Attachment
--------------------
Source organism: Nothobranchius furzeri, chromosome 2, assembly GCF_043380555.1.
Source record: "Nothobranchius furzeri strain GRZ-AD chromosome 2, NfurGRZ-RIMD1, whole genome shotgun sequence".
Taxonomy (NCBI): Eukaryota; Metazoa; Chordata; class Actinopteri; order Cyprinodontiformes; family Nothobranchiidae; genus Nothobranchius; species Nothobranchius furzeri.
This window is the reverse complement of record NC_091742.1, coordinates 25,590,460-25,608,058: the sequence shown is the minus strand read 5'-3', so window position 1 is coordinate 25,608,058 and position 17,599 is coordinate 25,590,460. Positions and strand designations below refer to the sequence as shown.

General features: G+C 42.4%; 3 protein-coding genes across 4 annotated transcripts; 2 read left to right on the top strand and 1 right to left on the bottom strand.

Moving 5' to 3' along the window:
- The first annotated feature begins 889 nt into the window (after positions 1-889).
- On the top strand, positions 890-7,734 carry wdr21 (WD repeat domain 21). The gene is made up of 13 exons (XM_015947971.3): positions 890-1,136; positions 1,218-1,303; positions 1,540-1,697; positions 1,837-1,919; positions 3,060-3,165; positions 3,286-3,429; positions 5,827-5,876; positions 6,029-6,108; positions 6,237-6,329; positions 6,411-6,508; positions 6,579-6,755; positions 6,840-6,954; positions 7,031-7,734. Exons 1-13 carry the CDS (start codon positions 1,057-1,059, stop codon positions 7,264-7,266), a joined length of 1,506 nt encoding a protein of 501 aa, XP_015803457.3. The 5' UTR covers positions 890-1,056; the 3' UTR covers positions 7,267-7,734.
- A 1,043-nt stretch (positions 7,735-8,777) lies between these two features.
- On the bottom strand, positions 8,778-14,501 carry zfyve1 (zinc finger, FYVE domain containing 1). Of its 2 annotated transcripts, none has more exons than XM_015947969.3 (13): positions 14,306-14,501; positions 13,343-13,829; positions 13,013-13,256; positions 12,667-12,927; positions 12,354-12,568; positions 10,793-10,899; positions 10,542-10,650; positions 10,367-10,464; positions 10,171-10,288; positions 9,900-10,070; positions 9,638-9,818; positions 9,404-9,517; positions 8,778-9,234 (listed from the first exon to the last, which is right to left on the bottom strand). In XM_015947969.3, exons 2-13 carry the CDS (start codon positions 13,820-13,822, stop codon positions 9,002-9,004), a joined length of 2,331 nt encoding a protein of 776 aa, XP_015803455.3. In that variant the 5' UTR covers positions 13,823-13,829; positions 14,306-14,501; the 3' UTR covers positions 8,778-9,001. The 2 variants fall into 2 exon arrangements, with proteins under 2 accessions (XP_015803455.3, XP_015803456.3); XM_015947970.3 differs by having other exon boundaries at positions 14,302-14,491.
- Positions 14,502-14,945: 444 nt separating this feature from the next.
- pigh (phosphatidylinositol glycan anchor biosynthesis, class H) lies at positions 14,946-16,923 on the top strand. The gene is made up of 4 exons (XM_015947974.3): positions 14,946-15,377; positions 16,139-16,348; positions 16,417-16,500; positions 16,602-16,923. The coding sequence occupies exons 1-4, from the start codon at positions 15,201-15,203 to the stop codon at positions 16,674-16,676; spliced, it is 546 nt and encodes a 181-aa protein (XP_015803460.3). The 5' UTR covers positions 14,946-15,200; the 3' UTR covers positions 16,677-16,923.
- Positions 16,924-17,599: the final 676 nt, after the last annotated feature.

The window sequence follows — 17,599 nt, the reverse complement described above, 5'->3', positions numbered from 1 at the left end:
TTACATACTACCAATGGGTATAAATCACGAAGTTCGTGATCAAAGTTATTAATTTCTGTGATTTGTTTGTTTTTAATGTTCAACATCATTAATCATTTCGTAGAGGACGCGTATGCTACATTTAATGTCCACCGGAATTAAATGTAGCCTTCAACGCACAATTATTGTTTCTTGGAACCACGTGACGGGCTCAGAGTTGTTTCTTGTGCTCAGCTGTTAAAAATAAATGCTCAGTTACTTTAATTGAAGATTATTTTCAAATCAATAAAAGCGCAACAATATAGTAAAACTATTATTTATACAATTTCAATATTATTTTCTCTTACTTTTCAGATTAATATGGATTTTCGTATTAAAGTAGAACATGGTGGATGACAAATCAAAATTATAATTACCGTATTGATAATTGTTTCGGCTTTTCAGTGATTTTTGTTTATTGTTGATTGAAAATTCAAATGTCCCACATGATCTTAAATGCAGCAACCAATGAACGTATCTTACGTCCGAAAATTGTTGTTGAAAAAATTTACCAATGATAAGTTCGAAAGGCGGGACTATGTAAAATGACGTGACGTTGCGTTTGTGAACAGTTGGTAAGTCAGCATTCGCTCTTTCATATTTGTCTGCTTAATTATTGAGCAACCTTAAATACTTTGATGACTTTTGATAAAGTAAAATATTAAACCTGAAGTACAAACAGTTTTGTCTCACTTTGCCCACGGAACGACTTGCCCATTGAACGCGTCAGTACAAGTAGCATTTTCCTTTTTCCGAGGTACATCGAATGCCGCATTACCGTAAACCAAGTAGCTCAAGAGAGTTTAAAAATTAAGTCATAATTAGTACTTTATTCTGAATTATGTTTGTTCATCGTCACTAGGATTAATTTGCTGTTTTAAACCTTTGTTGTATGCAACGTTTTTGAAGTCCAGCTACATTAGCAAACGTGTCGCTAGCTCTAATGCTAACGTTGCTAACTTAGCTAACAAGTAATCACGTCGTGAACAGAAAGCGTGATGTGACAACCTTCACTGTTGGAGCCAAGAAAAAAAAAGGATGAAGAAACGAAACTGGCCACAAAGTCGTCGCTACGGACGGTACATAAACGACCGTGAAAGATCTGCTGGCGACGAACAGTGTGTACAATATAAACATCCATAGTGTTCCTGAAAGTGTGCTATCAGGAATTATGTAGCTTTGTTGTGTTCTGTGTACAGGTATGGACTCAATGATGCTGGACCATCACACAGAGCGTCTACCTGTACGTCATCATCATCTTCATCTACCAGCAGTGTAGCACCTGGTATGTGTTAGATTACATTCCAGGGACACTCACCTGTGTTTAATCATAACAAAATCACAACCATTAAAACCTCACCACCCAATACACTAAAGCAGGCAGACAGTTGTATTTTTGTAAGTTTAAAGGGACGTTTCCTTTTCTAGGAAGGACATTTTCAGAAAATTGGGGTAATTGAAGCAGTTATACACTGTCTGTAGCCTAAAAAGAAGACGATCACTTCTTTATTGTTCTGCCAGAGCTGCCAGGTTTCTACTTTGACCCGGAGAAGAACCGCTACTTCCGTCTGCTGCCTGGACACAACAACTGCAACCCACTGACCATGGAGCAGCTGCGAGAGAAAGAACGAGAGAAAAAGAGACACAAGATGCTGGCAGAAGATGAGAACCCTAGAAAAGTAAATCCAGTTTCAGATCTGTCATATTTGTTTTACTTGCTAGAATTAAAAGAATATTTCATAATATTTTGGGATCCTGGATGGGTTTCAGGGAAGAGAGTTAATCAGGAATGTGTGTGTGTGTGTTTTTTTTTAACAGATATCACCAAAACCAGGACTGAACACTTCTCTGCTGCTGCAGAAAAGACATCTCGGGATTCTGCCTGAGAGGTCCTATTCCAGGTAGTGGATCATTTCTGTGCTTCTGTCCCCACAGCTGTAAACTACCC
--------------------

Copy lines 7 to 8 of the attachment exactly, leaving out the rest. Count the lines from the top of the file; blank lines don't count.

- The first annotated feature begins 889 nt into the window (after positions 1-889).
- On the top strand, positions 890-7,734 carry wdr21 (WD repeat domain 21). The gene is made up of 13 exons (XM_015947971.3): positions 890-1,136; positions 1,218-1,303; positions 1,540-1,697; positions 1,837-1,919; positions 3,060-3,165; positions 3,286-3,429; positions 5,827-5,876; positions 6,029-6,108; positions 6,237-6,329; positions 6,411-6,508; positions 6,579-6,755; positions 6,840-6,954; positions 7,031-7,734. Exons 1-13 carry the CDS (start codon positions 1,057-1,059, stop codon positions 7,264-7,266), a joined length of 1,506 nt encoding a protein of 501 aa, XP_015803457.3. The 5' UTR covers positions 890-1,056; the 3' UTR covers positions 7,267-7,734.